May 9, 2022
The Weekly Scan May 9, 2022
By Stash Team
Find out what’s happening in the world of business this week
Welcome to the Weekly Scan. Here’s what we’re following for the week of May 9, 2022.
It’s half time. The Federal Reserve (the Fed) raised its benchmark interest rate by half a percentage point, the largest increase in more than 20 years, in an effort to curb inflation. The federal funds rate is now set between 0.75% and 1%.. The last time the Fed raised the interest rate so dramatically was in 2000. The Fed also said it plans to reduce its $9 trillion asset portfolio, but has yet to outline the plan to achieve that goal. In March, the Fed increased the federal funds rate a quarter of a percentage point, the first increase since 2018. Ideally, higher interest rates make it more difficult for people to borrow money for cars, homes, and more, so demand for those things slows down, and so do price increases.
- The takeaway: The inflation rate has remained high in recent months. Inflation increased at an annualized 8.5% rate in March, the biggest increase since 1981, according to data from the latest Consumer Price Index (CPI). Inflation has increased steadily since 2021. The CPI is a cost of living index that measures the value of goods and services consumed by people in the U.S. Various factors have contributed to increasing inflation, including supply-chain issues and the war in Ukraine.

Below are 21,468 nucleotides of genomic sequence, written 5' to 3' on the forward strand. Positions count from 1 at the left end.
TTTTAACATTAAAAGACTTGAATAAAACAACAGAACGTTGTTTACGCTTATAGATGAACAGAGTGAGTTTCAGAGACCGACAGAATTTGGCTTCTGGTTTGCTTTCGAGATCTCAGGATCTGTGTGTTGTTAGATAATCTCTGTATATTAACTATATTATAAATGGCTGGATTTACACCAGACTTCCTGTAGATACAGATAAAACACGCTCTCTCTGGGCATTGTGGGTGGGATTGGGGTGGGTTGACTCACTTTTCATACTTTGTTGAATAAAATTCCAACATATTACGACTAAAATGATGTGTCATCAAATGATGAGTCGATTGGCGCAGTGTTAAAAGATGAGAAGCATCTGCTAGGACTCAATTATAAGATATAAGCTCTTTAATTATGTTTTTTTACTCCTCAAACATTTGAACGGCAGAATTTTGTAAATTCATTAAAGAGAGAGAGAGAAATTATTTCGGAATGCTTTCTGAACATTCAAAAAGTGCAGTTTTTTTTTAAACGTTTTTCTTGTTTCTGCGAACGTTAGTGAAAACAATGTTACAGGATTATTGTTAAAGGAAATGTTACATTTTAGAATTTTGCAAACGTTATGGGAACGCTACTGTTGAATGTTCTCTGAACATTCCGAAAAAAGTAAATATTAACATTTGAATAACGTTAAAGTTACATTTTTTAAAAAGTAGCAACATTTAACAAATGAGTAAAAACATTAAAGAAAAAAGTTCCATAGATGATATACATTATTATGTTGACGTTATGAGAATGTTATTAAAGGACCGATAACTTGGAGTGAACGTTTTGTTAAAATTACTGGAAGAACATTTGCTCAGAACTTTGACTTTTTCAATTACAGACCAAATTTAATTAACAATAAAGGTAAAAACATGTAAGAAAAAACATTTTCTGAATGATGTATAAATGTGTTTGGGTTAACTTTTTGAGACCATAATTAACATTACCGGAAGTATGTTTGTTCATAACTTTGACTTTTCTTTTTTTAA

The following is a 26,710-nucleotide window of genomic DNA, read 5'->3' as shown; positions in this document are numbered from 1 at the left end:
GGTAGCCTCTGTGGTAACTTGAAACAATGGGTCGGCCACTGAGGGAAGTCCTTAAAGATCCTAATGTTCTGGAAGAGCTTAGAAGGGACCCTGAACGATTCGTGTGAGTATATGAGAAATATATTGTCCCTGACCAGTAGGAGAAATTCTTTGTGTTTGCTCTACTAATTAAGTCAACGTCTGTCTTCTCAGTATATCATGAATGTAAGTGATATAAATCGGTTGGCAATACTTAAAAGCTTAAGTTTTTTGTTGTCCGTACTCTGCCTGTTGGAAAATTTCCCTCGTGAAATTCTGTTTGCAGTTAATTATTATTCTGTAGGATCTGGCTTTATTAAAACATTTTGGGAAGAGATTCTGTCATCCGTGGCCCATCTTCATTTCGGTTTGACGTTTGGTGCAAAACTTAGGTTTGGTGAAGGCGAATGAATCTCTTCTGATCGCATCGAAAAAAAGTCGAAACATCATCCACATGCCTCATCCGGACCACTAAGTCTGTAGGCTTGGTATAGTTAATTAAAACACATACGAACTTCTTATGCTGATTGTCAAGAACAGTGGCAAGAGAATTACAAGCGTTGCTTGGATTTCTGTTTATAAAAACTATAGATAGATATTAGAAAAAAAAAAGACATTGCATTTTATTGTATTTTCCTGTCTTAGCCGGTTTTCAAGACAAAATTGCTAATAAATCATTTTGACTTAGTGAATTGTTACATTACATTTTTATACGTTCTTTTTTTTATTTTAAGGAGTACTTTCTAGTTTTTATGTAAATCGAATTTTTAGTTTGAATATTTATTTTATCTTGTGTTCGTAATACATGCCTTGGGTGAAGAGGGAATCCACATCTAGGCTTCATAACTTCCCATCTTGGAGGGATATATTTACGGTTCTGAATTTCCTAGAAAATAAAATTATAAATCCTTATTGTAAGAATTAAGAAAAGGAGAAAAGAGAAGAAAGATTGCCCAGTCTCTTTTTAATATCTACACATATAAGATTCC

A broken record. Both job openings and quits hit all-time highs during March, according to the latest report from the Bureau of Labor Statistics, as the Great Resignation continues. The number of quits reached 4.5 million, while there were 11.55 million job openings, meaning that the number of jobs was higher than the number of available employees by 5.6 million. The number of open jobs and quits increased by 205,000 and 152,000, respectively, between February and March 2022. The number of job openings outweighs the number of job seekers. New hires totaled 6.74 million in March, a slight month-over-month decrease. In the leisure and hospitality sectors, job openings fell 2.6% by 45,000 and hiring increased by 40,000. The unemployment rate in those industries is 5.9%, higher than it was before the pandemic. Leisure and hospitality numbers are considered indicative of a wider economic recovery.